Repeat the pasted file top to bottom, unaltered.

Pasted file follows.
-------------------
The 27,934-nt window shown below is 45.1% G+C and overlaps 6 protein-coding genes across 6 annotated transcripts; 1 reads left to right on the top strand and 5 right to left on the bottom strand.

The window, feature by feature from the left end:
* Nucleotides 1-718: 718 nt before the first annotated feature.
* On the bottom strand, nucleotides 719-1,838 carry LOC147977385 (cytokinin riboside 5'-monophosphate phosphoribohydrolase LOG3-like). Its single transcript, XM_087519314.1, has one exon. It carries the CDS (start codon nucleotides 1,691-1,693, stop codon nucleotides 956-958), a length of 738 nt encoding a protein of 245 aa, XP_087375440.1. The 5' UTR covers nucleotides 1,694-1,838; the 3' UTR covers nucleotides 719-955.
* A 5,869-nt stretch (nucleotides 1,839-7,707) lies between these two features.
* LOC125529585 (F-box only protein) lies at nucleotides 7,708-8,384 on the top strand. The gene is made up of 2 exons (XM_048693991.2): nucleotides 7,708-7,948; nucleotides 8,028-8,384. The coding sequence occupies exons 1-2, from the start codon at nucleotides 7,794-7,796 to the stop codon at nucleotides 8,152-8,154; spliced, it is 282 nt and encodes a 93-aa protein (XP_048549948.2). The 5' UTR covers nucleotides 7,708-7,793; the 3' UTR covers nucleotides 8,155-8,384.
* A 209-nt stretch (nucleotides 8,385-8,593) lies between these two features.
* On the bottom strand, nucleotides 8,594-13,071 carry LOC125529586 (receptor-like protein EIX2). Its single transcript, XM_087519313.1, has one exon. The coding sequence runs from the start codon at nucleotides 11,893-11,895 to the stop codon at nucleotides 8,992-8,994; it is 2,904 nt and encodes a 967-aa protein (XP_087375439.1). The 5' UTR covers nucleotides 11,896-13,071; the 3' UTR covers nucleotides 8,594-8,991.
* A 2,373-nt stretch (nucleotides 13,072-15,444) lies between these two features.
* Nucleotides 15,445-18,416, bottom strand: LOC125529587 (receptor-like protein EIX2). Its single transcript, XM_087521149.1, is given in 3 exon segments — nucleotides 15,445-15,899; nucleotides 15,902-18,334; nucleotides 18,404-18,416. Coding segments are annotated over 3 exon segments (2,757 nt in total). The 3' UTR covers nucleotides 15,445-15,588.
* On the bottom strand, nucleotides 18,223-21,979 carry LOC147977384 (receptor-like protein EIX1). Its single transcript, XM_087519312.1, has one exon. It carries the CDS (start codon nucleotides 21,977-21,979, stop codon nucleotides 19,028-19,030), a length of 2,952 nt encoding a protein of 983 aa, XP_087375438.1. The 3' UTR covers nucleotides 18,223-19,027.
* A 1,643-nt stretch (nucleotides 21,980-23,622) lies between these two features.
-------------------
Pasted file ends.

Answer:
The 27,934-nt window shown below is 45.1% G+C and overlaps 6 protein-coding genes across 6 annotated transcripts; 1 reads left to right on the top strand and 5 right to left on the bottom strand.

The window, feature by feature from the left end:
* Nucleotides 1-718: 718 nt before the first annotated feature.
* On the bottom strand, nucleotides 719-1,838 carry LOC147977385 (cytokinin riboside 5'-monophosphate phosphoribohydrolase LOG3-like). Its single transcript, XM_087519314.1, has one exon. It carries the CDS (start codon nucleotides 1,691-1,693, stop codon nucleotides 956-958), a length of 738 nt encoding a protein of 245 aa, XP_087375440.1. The 5' UTR covers nucleotides 1,694-1,838; the 3' UTR covers nucleotides 719-955.
* A 5,869-nt stretch (nucleotides 1,839-7,707) lies between these two features.
* LOC125529585 (F-box only protein) lies at nucleotides 7,708-8,384 on the top strand. The gene is made up of 2 exons (XM_048693991.2): nucleotides 7,708-7,948; nucleotides 8,028-8,384. The coding sequence occupies exons 1-2, from the start codon at nucleotides 7,794-7,796 to the stop codon at nucleotides 8,152-8,154; spliced, it is 282 nt and encodes a 93-aa protein (XP_048549948.2). The 5' UTR covers nucleotides 7,708-7,793; the 3' UTR covers nucleotides 8,155-8,384.
* A 209-nt stretch (nucleotides 8,385-8,593) lies between these two features.
* On the bottom strand, nucleotides 8,594-13,071 carry LOC125529586 (receptor-like protein EIX2). Its single transcript, XM_087519313.1, has one exon. The coding sequence runs from the start codon at nucleotides 11,893-11,895 to the stop codon at nucleotides 8,992-8,994; it is 2,904 nt and encodes a 967-aa protein (XP_087375439.1). The 5' UTR covers nucleotides 11,896-13,071; the 3' UTR covers nucleotides 8,594-8,991.
* A 2,373-nt stretch (nucleotides 13,072-15,444) lies between these two features.
* Nucleotides 15,445-18,416, bottom strand: LOC125529587 (receptor-like protein EIX2). Its single transcript, XM_087521149.1, is given in 3 exon segments — nucleotides 15,445-15,899; nucleotides 15,902-18,334; nucleotides 18,404-18,416. Coding segments are annotated over 3 exon segments (2,757 nt in total). The 3' UTR covers nucleotides 15,445-15,588.
* On the bottom strand, nucleotides 18,223-21,979 carry LOC147977384 (receptor-like protein EIX1). Its single transcript, XM_087519312.1, has one exon. It carries the CDS (start codon nucleotides 21,977-21,979, stop codon nucleotides 19,028-19,030), a length of 2,952 nt encoding a protein of 983 aa, XP_087375438.1. The 3' UTR covers nucleotides 18,223-19,027.
* A 1,643-nt stretch (nucleotides 21,980-23,622) lies between these two features.